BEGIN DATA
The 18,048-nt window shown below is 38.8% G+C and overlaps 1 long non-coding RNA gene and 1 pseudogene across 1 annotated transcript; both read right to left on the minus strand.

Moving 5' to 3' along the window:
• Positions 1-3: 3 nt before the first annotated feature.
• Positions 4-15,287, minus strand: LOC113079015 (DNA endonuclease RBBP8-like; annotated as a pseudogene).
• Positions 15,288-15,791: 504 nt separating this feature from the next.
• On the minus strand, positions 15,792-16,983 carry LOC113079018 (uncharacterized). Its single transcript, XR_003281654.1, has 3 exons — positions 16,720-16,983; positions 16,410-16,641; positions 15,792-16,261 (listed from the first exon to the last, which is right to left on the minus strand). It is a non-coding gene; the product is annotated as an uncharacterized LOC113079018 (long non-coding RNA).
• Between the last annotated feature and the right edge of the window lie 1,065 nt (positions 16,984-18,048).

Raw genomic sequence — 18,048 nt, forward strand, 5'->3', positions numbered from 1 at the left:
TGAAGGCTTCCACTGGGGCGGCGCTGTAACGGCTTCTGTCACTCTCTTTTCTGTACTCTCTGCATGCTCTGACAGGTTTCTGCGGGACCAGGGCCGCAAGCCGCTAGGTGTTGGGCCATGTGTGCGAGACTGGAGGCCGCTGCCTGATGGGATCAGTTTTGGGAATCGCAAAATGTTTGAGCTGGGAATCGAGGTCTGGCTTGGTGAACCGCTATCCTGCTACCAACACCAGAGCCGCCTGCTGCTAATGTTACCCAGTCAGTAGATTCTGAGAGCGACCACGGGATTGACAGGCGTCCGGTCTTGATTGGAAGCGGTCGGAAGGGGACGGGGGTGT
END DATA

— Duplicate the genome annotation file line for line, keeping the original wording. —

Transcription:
The 18,048-nt window shown below is 38.8% G+C and overlaps 1 long non-coding RNA gene and 1 pseudogene across 1 annotated transcript; both read right to left on the minus strand.

Moving 5' to 3' along the window:
• Positions 1-3: 3 nt before the first annotated feature.
• Positions 4-15,287, minus strand: LOC113079015 (DNA endonuclease RBBP8-like; annotated as a pseudogene).
• Positions 15,288-15,791: 504 nt separating this feature from the next.
• On the minus strand, positions 15,792-16,983 carry LOC113079018 (uncharacterized). Its single transcript, XR_003281654.1, has 3 exons — positions 16,720-16,983; positions 16,410-16,641; positions 15,792-16,261 (listed from the first exon to the last, which is right to left on the minus strand). It is a non-coding gene; the product is annotated as an uncharacterized LOC113079018 (long non-coding RNA).
• Between the last annotated feature and the right edge of the window lie 1,065 nt (positions 16,984-18,048).

Raw genomic sequence — 18,048 nt, forward strand, 5'->3', positions numbered from 1 at the left:
TGAAGGCTTCCACTGGGGCGGCGCTGTAACGGCTTCTGTCACTCTCTTTTCTGTACTCTCTGCATGCTCTGACAGGTTTCTGCGGGACCAGGGCCGCAAGCCGCTAGGTGTTGGGCCATGTGTGCGAGACTGGAGGCCGCTGCCTGATGGGATCAGTTTTGGGAATCGCAAAATGTTTGAGCTGGGAATCGAGGTCTGGCTTGGTGAACCGCTATCCTGCTACCAACACCAGAGCCGCCTGCTGCTAATGTTACCCAGTCAGTAGATTCTGAGAGCGACCACGGGATTGACAGGCGTCCGGTCTTGATTGGAAGCGGTCGGAAGGGGACGGGGGTGT